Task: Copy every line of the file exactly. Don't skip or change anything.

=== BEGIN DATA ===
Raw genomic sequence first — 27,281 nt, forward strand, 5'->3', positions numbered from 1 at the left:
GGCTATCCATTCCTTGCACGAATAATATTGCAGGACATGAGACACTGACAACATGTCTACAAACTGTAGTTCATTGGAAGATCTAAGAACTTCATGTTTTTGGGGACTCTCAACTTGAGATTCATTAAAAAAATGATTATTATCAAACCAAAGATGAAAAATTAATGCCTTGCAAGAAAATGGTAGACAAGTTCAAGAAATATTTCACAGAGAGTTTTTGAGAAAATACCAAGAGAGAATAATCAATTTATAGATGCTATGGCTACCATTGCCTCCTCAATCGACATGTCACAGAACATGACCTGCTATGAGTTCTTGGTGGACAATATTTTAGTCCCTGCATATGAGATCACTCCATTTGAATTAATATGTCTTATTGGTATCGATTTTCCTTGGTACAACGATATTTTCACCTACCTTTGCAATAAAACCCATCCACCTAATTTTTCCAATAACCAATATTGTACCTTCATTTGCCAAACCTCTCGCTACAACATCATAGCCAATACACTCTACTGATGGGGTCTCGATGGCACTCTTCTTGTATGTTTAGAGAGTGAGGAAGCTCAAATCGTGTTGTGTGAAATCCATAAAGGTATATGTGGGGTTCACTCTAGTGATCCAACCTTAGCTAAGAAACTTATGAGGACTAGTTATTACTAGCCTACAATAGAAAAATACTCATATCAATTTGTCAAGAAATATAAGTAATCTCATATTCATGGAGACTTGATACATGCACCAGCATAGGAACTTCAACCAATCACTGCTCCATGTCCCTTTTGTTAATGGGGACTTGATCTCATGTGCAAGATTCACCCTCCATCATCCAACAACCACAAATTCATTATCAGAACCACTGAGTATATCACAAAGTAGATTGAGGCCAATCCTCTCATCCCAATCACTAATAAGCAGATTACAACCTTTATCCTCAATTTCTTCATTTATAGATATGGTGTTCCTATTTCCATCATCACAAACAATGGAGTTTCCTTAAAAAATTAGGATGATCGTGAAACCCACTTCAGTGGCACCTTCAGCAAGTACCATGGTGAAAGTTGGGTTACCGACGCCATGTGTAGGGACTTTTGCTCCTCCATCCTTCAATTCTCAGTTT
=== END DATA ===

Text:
Raw genomic sequence first — 27,281 nt, forward strand, 5'->3', positions numbered from 1 at the left:
GGCTATCCATTCCTTGCACGAATAATATTGCAGGACATGAGACACTGACAACATGTCTACAAACTGTAGTTCATTGGAAGATCTAAGAACTTCATGTTTTTGGGGACTCTCAACTTGAGATTCATTAAAAAAATGATTATTATCAAACCAAAGATGAAAAATTAATGCCTTGCAAGAAAATGGTAGACAAGTTCAAGAAATATTTCACAGAGAGTTTTTGAGAAAATACCAAGAGAGAATAATCAATTTATAGATGCTATGGCTACCATTGCCTCCTCAATCGACATGTCACAGAACATGACCTGCTATGAGTTCTTGGTGGACAATATTTTAGTCCCTGCATATGAGATCACTCCATTTGAATTAATATGTCTTATTGGTATCGATTTTCCTTGGTACAACGATATTTTCACCTACCTTTGCAATAAAACCCATCCACCTAATTTTTCCAATAACCAATATTGTACCTTCATTTGCCAAACCTCTCGCTACAACATCATAGCCAATACACTCTACTGATGGGGTCTCGATGGCACTCTTCTTGTATGTTTAGAGAGTGAGGAAGCTCAAATCGTGTTGTGTGAAATCCATAAAGGTATATGTGGGGTTCACTCTAGTGATCCAACCTTAGCTAAGAAACTTATGAGGACTAGTTATTACTAGCCTACAATAGAAAAATACTCATATCAATTTGTCAAGAAATATAAGTAATCTCATATTCATGGAGACTTGATACATGCACCAGCATAGGAACTTCAACCAATCACTGCTCCATGTCCCTTTTGTTAATGGGGACTTGATCTCATGTGCAAGATTCACCCTCCATCATCCAACAACCACAAATTCATTATCAGAACCACTGAGTATATCACAAAGTAGATTGAGGCCAATCCTCTCATCCCAATCACTAATAAGCAGATTACAACCTTTATCCTCAATTTCTTCATTTATAGATATGGTGTTCCTATTTCCATCATCACAAACAATGGAGTTTCCTTAAAAAATTAGGATGATCGTGAAACCCACTTCAGTGGCACCTTCAGCAAGTACCATGGTGAAAGTTGGGTTACCGACGCCATGTGTAGGGACTTTTGCTCCTCCATCCTTCAATTCTCAGTTT